Do this even if there are no signs of discomfort or poisoning. You may need urgent medical attention.


Things you must do

If you are about to be started on any new medicine, remind your doctor and pharmacist that you are taking Primolut N. Tell any other doctors, dentists, and pharmacists who treat you that you are taking this medicine.

If you are going to have surgery, tell the surgeon or anaesthetist that you are taking this medicine. The risk of having blood clots is temporarily increased as a result of major surgery, any surgery to the legs or pelvis, neurosurgery or major trauma. In women who take Primolut N, the risk may be higher.

In women at risk of prolonged immobilisation (including major surgery, any surgery to the legs or pelvis, neurosurgery, or major trauma), your doctor may tell you to stop taking (in the case of elective surgery at least four weeks in advance) and not resume until two weeks after complete remobilisation. Your doctor may prescribe other treatment (e.g. treatment for blood clots) if Primolut N has not been discontinued in advance.

Other risk factors for blood clotting include temporary immobilisation including air travel of greater than 4 hours, particularly in women with other risk factors. Consult your doctor if you plan to air travel for greater than 4 hours.

Stop taking Primolut N and see your doctor immediately if you notice the following signs:

  • one-sided swelling of the leg and/or foot or along a vein in the leg
  • pain or tenderness in the leg which may be felt only when standing or walking
  • increased warmth in the affected leg; red or discoloured skin on the leg
  • sudden onset of unexplained shortness of breath or rapid breathing
  • sudden coughing or coughing up of blood
  • sharp chest pain or sudden severe pain in the chest which may increase with deep breathing
  • severe light headedness or dizziness
  • rapid or irregular heartbeat
  • sudden pain, swelling and slight blue discoloration of an extremity
  • sudden numbness or weakness of the face, arm or leg, especially on one side of the body
  • sudden trouble walking, dizziness, loss of balance or coordination
  • sudden confusion, slurred speech or aphasia; sudden partial or complete loss of vision, double vision, painless blurring of vision which can progress to loss of vision
  • sudden, severe or prolonged headache with no known cause
  • loss of consciousness or fainting with or without seizure
  • pain, discomfort, pressure, heaviness, sensation of squeezing or fullness in the chest arm, or below the breastbone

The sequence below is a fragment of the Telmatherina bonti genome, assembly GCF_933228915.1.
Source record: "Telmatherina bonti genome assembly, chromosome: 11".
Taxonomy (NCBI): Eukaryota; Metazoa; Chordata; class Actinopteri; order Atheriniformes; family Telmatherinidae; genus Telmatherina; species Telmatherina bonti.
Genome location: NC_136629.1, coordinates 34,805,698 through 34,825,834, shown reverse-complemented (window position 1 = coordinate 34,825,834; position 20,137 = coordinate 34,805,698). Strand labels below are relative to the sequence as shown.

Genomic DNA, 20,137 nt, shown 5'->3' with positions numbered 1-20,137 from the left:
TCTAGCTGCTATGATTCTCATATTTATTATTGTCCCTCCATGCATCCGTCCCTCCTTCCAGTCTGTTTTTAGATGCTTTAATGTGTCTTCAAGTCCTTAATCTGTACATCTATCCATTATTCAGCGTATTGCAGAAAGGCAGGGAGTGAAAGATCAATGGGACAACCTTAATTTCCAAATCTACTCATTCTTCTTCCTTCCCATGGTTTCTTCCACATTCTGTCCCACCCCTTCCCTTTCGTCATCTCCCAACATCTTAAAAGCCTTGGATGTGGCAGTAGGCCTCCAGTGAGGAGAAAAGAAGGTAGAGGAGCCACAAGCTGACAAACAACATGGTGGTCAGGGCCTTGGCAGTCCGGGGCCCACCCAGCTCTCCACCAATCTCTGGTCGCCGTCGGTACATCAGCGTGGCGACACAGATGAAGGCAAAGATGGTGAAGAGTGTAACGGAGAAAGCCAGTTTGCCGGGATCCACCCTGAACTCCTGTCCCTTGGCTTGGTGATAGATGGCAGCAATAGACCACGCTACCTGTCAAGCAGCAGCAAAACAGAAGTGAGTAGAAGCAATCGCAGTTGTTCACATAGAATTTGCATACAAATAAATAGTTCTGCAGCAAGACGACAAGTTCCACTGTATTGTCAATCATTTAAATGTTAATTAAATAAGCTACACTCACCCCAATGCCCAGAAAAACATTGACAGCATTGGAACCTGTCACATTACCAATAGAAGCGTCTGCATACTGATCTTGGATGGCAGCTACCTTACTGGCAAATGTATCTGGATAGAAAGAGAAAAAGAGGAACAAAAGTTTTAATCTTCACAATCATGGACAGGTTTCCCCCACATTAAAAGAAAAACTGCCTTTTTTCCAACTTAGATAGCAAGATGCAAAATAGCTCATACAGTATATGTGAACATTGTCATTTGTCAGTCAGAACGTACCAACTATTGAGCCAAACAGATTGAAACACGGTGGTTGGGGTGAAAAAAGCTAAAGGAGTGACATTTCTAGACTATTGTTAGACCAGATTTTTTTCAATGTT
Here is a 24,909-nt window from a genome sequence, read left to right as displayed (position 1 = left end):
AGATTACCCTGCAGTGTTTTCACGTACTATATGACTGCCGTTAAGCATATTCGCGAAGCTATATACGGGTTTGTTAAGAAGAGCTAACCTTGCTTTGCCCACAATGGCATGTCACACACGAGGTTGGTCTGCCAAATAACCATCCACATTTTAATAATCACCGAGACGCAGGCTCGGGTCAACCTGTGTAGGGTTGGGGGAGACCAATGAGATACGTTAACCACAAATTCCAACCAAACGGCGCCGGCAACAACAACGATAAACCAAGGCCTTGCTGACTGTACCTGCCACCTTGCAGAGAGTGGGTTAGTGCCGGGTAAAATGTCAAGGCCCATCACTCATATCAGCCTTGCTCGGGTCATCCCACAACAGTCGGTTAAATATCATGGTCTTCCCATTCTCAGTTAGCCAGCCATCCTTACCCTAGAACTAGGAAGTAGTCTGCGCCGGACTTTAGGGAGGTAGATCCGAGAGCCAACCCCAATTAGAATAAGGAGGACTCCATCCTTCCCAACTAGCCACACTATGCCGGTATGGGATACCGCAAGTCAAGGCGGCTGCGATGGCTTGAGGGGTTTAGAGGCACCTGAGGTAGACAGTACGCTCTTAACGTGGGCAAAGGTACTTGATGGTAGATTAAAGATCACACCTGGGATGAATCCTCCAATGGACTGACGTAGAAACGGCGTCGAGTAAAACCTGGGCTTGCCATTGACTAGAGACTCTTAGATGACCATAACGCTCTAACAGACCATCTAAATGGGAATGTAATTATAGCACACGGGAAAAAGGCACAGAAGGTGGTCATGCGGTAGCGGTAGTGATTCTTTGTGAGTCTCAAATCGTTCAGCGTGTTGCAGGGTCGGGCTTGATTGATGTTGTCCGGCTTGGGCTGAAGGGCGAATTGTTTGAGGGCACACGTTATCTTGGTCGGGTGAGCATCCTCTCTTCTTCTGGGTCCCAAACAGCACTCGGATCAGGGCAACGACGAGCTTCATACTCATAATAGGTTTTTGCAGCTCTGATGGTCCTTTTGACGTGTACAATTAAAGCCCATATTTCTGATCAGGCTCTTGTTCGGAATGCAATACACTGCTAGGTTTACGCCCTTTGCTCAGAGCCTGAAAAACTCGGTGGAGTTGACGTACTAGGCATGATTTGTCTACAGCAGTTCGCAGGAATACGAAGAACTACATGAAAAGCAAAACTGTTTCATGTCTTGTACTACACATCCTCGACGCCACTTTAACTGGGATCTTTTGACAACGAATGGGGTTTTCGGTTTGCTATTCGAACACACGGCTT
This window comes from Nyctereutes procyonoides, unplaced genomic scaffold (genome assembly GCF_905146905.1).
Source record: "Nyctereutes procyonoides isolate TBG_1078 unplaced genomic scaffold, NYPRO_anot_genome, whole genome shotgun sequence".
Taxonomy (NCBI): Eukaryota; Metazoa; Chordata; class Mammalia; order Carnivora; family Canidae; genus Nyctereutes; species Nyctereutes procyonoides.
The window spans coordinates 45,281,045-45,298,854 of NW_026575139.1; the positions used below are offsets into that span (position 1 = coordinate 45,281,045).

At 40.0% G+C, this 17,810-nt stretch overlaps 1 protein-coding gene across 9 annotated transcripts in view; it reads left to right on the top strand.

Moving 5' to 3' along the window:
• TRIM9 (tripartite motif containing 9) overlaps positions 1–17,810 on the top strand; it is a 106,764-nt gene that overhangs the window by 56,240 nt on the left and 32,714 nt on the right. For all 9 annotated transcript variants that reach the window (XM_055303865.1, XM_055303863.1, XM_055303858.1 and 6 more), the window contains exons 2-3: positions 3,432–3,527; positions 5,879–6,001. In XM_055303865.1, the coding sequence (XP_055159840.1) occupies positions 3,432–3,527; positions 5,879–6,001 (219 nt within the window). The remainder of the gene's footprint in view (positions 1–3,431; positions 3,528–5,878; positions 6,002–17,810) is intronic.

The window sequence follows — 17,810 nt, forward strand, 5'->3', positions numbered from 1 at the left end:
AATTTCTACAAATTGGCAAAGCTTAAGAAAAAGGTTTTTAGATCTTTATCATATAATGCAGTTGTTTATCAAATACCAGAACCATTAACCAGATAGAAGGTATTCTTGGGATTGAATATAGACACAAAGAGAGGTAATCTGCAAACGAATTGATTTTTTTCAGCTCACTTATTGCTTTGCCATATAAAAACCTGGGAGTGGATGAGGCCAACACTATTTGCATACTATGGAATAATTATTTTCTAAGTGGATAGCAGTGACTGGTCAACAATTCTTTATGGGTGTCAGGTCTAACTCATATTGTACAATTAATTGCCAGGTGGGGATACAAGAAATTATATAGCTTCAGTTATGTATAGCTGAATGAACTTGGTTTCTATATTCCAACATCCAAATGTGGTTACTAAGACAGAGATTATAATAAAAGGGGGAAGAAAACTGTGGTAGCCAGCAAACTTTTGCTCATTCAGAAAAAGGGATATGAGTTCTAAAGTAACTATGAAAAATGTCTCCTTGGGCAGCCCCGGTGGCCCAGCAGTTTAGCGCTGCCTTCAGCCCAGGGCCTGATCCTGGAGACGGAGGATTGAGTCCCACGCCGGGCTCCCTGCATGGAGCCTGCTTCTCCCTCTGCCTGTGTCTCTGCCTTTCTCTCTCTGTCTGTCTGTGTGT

• discomfort radiating to the back, jaw, throat, arm, stomach
  • feeling of being full, having indigestion or choking
  • sweating, nausea, vomiting
  • extreme weakness and anxiety.

If you become pregnant while taking this medicine, tell your doctor immediately.

If you are about to have any blood tests, tell your doctor that you are taking this medicine. It may interfere with the results of some tests.

If you have sexual intercourse, you should use non-hormonal methods of contraception (e.g. barrier methods such as condoms or diaphragm). If you think you might have fallen pregnant despite such protective measures, stop taking the tablets and see your doctor immediately.

Keep all of your doctor’s appointments so that your progress can be checked.

Contact your doctor as soon as possible if you:

  • feel a lump in your breast
  • are immobilised (e.g. due to an accident or you have your leg(s) in a splint/plaster )
  • are to have surgery (consult your doctor at least six weeks in advance)
  • have unusual, heavy vaginal bleeding
  • have been experiencing unusually severe headaches;
  • develop high blood pressure
  • are experiencing abnormal vision
  • have severe stomach pain.

Things you must not do

Do not take Primolut N to treat any other conditions unless your doctor tells you to.

Do not give your medicine to anyone else, even if they have the same condition as you.

Do not stop taking your medicine or change the dosage without checking with your doctor. If you stop taking it suddenly, your condition may worsen or you may have unwanted side effects.


Tell your doctor or pharmacist as soon as possible if you do not feel well while you are taking Primolut N.

This medicine helps most people, but it may have unwanted side effects in a few people.

All medicines can have side effects. Sometimes they are serious, most of the time they are not. You may need medical attention if you get some of the side effects.

Do not be alarmed by the following lists of side effects. You may not experience any of them.

Ask your doctor or pharmacist to answer any questions you may have.

Side effects are more common during the first month after starting Primolut N, and they should subside with duration of treatment.

When used for endometriosis, changes in bleeding pattern including irregular bleeding, scanty bleeding and the absence of bleeding may occur.

Tell your doctor if you notice any of the following and they worry you:

  • nausea
  • headache, including migraines
  • fluid retention
  • shortness of breath and
  • hypersensitivity reactions (e.g. rash, hives)
  • abnormal vision.

The following events have been associated with the use of progestogens: